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Daily Devotions from Fourth Presbyterian Church

Friday, June 17, 2022  

Today’s Scripture Reading  |  Romans 3:9–20

What then? Are we any better off? No, not at all, for we have already charged that all, both Jews and Greeks, are under the power of sin, as it is written:

“There is no one who is righteous, not even one;
there is no one who has understanding;
there is no one who seeks God.
All have turned aside; together they have become worthless;
there is no one who shows kindness;
there is not even one.”

“Their throats are opened graves;
they use their tongues to deceive.”

“The venom of vipers is under their lips.”

“Their mouths are full of cursing and bitterness.”

“Their feet are swift to shed blood;
ruin and misery are in their paths,
and the way of peace they have not known.”

“There is no fear of God before their eyes.”

Now we know that, whatever the law says, it speaks to those who are under the law, so that every mouth may be silenced and the whole world may be held accountable to God. For no human will be justified before him by deeds prescribed by the law, for through the law comes the knowledge of sin. (NRSV)

Reflection
I recall in seminary one of the concepts that was very liberating for me was the difference between “sin” and “sins.” I grew up in a church tradition that talked a lot about sins—that is, actions that broke the laws of God. We had checklists for sins we might commit and breathed sighs of relief if we went for a time without committing them. Until seminary I never really thought about the concept of an overarching sin. It was during a moment in a theology class that I recall, most clearly, this idea awakening.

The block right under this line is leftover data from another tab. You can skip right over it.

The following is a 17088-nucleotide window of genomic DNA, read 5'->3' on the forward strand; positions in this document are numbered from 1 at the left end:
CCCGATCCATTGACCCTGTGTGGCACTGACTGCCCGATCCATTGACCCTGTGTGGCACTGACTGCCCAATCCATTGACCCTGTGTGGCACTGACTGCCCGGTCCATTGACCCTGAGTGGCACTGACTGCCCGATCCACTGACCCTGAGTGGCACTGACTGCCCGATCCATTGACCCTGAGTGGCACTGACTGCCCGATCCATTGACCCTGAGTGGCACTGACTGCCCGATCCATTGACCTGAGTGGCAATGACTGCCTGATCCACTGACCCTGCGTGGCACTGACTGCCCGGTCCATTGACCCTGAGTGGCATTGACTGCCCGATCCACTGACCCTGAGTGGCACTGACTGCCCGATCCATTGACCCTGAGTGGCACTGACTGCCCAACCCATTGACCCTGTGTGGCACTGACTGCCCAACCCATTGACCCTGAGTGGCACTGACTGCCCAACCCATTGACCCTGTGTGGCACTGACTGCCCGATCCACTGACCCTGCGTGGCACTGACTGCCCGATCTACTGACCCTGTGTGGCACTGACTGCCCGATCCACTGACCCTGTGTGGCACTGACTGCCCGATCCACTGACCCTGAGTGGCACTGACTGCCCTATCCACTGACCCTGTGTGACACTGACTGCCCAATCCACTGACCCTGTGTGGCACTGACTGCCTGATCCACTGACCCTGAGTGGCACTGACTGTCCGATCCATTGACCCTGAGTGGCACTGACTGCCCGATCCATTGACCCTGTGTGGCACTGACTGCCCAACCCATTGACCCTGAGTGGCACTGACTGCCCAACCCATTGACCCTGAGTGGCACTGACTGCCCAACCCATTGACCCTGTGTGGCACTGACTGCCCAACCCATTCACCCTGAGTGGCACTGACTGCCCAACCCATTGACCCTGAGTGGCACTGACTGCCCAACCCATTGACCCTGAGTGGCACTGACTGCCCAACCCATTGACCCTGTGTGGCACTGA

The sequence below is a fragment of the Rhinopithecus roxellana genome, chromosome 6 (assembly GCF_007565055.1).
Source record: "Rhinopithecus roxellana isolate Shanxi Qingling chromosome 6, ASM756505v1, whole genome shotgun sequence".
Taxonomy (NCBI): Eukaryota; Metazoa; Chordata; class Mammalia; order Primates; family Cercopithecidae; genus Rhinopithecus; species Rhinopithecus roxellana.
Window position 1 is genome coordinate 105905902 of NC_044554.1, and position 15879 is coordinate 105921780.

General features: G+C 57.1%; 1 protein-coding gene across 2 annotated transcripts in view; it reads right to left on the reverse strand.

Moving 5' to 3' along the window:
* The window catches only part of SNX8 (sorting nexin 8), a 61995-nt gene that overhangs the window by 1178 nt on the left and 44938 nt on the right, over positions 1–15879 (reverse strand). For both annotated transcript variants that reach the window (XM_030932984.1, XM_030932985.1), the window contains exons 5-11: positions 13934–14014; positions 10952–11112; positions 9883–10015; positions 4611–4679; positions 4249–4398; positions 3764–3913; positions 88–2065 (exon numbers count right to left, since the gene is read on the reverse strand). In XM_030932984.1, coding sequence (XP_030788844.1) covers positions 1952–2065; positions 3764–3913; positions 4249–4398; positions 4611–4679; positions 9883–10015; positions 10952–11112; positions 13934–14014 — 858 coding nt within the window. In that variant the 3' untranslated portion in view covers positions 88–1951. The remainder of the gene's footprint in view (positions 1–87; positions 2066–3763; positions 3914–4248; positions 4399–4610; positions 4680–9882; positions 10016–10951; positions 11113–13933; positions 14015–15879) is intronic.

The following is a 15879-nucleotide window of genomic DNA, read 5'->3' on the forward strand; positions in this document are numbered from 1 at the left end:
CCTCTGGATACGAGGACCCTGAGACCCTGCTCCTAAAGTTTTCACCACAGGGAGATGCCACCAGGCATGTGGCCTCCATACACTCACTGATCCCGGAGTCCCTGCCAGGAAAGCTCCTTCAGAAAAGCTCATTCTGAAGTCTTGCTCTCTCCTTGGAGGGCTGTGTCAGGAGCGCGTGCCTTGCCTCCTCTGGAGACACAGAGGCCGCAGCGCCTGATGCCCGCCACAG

A professor was rattling on about the concept of sin and righteousness. It was something about sin as a condition that we cannot rid ourselves of, even if we uphold the law of God. Honestly, I was not paying much attention. The professor must have realized he had lost most of us. He paused and then said something like “We are in sin as a fish is in water. It is impossible to get out of it; it is always with us. It is the fact of our existence.” Suddenly I learned that sin was not acts or broken rules. Sin is our reality, our separation from God. No matter how hard we try, we cannot get out of it on our own.

This passage from Paul’s letter to the Romans is the wrap-up of a long and complicated discourse on sin and the law. The range of very difficult images almost pound our consciousness with the power of sin—steering human beings into the territory of destructive acts or sins. That is, following the law or rules of God absolutely does not rid us of the power of sin, because we are in sin as a fish is in water. Even if we focus every ounce of our energy on aligning every action with the law, the challenge is that we come more in touch with how far we are from God. So, what brings us close to God if we are swimming in sin’s reality?

Martin Luther once wrote to a friend, “Love God and sin boldly.” He must have known that you cannot get out of the water of sin but that if the first impulse is to love God—to set our hearts on the Living God made known in Christ—then we almost shake our fist in the face of sin. By doing so, we trust that Christ has a power to overtake our sin and transform us into agents of love.

Prayer
There are days when we feel so far from you, O God. Yes, there are times when our most steadfast efforts simply come to nothing. We try and try, and we seem to slip and slip away from you. Surprise us, O God, by your strong and powerful yearning for us this day. Yes, come to us, abide with us, O God, Emmanuel. Amen.

Written by Lucy Forster-Smith, Senior Associate Pastor for Leadership Development and Adult Education

Reflection and prayer © Fourth Presbyterian Church

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